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Snow and hope for peaches

It's a snow day. There's a fire in the hearth. I'm planning menus for January's private party and Valentine's Day celebration. But, when winter sunset turns the whole world pink and colors so gaudy play in the sky they make Renoir blush ; my mind can't help but turn to the warm days of summer and outrageous colors and flavors of peaches.

We are taking a tour through supper club this week on social media. Every Instagram post this week will feature a supper-club course. First course is always a poem, so I thought I'd share an original piece I wrote for a July supper club. Completely out of season but sometimes we need something to look forward to in the dregs of winter. Enjoy!

I was born in July. The end of July. A number I have grown to love by the mere shape of its fat zero and all-powerful triune representation. One more day until August, but my birthday is most definitely not in August.

I don’t really love the number. I love that at school’s end in June, the neverending activity of what I can only describe as heaven’s parade of bliss begins. A summer birthday keeps you young I think. Growing up in New Jersey the summers were so humid you could scoop the air with a spoon and the locusts so loud they cured tinnitus. Both worthy of complaint and yet it was the landscape and soundtrack of my childhood. I can still feel the damp grass sticking to my toes and clinging to the rolled cuff of my osh-kosh b’gosh overalls as I chased fireflies. There are yellow fireflies and green fireflies; their fluorescent colors solidifying that I am a child of the 80’s and will forever be drawn to neon. Fireflies were my fairy. And catching them early when they were low in the grass gave way to getting distracted by the orange moon rising over the hills as they flew above my head and out of my grasp. By then it was late evening but I could still see my hand in front of my face. No one needed sleep.The light never seemed to dim. 

Light. Light was the only hint that the summer season was here during my childhood years in southern California. It was warm all year. Another parade of what I hope is heaven’s climate. Besides the long days, the only other way to know summer had arrived was that the green hills turned to brown. And the grass crunched under your feet…if you didn’t use irrigation, that is. There will always be a drought in that part of the country. Conserve water. Light blinds bright white at high noon but mellows out to cotton candy pink, to bridal peach, to deep golden.  On my golden birthday, I witnessed one very long, seemingly never-ending day as I flew from the East Coast to the West directly into the sun. I don’t think it ever set the entire flight as we headed to a golden horizon for six hours.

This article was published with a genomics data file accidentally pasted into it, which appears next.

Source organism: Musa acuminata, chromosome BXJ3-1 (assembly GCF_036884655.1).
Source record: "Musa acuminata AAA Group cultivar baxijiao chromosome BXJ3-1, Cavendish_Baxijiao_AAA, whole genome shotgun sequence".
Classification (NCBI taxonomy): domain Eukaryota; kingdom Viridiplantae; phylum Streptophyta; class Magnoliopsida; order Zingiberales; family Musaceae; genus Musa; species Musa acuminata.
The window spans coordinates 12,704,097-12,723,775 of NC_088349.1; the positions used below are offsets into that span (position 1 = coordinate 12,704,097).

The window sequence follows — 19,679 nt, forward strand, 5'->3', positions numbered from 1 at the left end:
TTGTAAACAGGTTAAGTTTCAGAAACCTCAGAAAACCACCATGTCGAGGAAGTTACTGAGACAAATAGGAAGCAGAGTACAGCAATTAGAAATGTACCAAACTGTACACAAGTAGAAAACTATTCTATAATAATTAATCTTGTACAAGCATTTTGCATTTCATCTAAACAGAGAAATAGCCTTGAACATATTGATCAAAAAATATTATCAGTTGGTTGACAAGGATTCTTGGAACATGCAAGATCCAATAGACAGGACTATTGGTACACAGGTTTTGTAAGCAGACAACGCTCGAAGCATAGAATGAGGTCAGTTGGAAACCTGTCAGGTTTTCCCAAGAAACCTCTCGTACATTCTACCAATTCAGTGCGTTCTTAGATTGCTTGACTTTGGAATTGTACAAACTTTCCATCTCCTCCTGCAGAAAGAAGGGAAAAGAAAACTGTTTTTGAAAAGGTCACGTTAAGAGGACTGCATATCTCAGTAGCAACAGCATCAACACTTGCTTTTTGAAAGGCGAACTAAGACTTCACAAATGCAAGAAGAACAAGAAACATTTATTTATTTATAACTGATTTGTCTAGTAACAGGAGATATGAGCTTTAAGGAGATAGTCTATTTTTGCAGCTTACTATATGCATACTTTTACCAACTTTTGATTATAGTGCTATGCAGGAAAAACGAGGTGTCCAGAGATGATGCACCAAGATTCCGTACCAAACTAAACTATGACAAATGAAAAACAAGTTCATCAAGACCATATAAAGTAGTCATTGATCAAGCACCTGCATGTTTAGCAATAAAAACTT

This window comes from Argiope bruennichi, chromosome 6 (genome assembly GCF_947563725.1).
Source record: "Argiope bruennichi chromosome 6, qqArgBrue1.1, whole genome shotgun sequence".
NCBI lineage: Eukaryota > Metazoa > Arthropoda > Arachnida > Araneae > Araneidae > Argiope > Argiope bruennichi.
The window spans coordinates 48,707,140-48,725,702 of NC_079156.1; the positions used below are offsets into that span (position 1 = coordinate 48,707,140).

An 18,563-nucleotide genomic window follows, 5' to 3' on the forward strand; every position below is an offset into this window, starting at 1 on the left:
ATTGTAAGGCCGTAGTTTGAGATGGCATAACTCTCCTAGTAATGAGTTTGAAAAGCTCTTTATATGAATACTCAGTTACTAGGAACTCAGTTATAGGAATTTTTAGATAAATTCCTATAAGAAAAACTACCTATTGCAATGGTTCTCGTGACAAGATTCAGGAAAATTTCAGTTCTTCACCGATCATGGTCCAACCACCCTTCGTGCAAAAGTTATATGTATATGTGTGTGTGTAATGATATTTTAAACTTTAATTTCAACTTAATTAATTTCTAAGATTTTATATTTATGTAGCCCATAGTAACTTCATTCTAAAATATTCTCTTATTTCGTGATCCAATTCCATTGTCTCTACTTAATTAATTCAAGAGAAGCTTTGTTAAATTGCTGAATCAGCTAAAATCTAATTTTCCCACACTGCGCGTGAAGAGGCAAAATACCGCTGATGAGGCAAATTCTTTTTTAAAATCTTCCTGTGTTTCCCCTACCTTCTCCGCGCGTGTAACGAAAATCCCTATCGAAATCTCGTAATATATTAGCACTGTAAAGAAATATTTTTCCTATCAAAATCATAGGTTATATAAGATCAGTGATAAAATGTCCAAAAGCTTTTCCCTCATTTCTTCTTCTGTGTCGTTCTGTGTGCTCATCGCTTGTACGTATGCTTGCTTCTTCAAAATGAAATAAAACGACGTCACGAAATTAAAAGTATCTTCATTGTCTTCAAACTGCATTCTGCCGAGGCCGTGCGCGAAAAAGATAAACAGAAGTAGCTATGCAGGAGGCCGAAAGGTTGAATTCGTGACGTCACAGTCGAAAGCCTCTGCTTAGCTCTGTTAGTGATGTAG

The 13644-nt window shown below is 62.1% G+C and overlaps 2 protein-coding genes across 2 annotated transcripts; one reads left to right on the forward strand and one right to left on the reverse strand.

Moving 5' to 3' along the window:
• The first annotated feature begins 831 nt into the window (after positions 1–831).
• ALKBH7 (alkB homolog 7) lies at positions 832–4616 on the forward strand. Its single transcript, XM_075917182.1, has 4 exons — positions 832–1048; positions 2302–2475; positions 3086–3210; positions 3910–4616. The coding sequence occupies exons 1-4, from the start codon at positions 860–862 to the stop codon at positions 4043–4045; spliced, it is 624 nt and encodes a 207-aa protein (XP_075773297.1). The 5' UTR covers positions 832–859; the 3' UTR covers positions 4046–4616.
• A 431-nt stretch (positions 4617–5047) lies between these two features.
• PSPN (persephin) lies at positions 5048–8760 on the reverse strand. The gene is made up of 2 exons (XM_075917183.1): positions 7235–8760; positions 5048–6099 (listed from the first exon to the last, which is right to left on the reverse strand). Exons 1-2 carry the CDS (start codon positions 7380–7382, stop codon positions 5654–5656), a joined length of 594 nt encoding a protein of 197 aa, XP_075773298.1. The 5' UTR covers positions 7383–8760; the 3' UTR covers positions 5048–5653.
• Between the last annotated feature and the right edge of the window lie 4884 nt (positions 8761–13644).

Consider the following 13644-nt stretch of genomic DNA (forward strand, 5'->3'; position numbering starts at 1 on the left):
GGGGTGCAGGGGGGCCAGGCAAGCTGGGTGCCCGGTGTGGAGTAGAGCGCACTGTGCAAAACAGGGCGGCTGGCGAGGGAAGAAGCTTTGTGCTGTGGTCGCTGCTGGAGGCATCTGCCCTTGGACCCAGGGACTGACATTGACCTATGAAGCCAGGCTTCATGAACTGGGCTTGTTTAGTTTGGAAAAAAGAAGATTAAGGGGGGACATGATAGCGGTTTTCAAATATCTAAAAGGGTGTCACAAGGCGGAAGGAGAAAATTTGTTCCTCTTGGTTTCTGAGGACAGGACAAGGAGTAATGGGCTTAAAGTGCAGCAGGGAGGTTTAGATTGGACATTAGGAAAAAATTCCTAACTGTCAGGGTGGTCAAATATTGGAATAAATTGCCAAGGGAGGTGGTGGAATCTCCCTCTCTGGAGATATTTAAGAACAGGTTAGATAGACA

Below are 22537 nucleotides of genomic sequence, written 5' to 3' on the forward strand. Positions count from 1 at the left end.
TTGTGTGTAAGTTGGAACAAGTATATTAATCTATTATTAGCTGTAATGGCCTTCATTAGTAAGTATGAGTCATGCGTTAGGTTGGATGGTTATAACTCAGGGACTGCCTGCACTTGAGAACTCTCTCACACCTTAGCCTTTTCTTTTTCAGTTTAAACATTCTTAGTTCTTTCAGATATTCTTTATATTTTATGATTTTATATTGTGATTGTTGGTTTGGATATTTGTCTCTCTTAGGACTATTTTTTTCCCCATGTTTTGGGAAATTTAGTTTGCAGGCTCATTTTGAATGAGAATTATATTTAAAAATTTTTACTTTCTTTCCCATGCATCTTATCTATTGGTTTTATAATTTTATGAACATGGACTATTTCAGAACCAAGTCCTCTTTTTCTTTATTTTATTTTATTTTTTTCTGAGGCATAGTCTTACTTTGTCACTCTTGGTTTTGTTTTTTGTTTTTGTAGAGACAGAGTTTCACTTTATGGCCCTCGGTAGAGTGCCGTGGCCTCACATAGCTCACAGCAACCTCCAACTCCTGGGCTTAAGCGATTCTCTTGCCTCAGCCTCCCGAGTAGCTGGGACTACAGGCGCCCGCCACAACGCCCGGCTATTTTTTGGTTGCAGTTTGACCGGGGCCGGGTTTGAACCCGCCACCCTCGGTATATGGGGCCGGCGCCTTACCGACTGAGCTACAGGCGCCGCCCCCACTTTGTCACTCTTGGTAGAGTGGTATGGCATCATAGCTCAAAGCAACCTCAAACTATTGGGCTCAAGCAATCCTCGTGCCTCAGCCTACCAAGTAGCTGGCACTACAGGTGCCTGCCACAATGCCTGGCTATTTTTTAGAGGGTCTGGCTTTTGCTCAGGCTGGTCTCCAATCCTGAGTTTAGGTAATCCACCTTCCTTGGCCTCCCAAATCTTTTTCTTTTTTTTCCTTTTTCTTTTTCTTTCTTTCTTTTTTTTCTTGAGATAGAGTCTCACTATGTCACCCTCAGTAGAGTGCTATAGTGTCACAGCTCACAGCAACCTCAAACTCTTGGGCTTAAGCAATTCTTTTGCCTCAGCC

Gold, pink, red, orange, peach. Peaches. Both the east and west coast can boast owning this voluptuous, seductive, mulebrial fruit. In Jersey, they grew in orchards. But in California, it wasn’t uncommon to have a stone fruit tree haphazardly growing in your backyard. We had one. And it produced one giant peach..most likely the kind that inspired Roald Dahl’s beloved fantasy. Every morning, I would wake up and run outside barefoot, cautiously avoiding the scores of snails that socialized on the patio every morning, to check if the peach was ripe. One day it was. And without a thought to any of the other members of my family, I picked it and ate the whole thing. My mother scolded me later. I’ve never tasted one like it since.

Tomatoes. Summer’s most boastful, overburdened, underappreciated, flamboyant fruit. The smell of tomatoes is nothing like its taste the way a peach is. It smells green. If I were to sniff it with my eyes closed, I’d imagine it covered in a sea-green colored velvet with perhaps a caterpillar wearing a crown perched on top. But the smell I most remember associated with tomatoes is cilantro and gasoline. My grandfather’s south Jersey farm. He’d come in for lunch leaving his diesel and sandy earth caked coveralls in the mudroom to sit at the table eating thickly sliced tomatoes with salt and pepper. Think mustard-gold pfaltzgraff on a vinyl tablecloth. Sometimes he smelled like ivory soap. He would take his crates of tomatoes, eggplant, cilantro and escarole to what the farmers called The Block where it would be sold at auction. Occasionally I got to tag along and sit at a high stool at The Block’s cafe eating escarole soup while listening to farmer’s talk about rain and greenhouses and if ConAgra and Progresso were going to buy all the farms in the neighborhood. They did. 

Ripe, fresh produce, fireflies, long nights, and never ending light. It’s the magic of summer. When else do you hear children laughing outside long after dark? Or see people sitting outside in their adirondack chairs, or rockers instead of inside in front of a television. When else is it perfectly normal to sit on a porch and watch a thunderstorm roll in and breath as deep as your lungs can inhale the smell of a summer rain…mossy. When can you light a fire on the shore and watch the milky way stretch across an ocean-wide sky and forget that earlier in the year you forgot what both sun and star looked like as you bunkered hunched over inside for a winter?

July is a wing in dream take flight. A wish for a blown dandelion seed. The gold lining of a cumulus cloud. The peach in renaissance skies. July is eternal if only in our memories.

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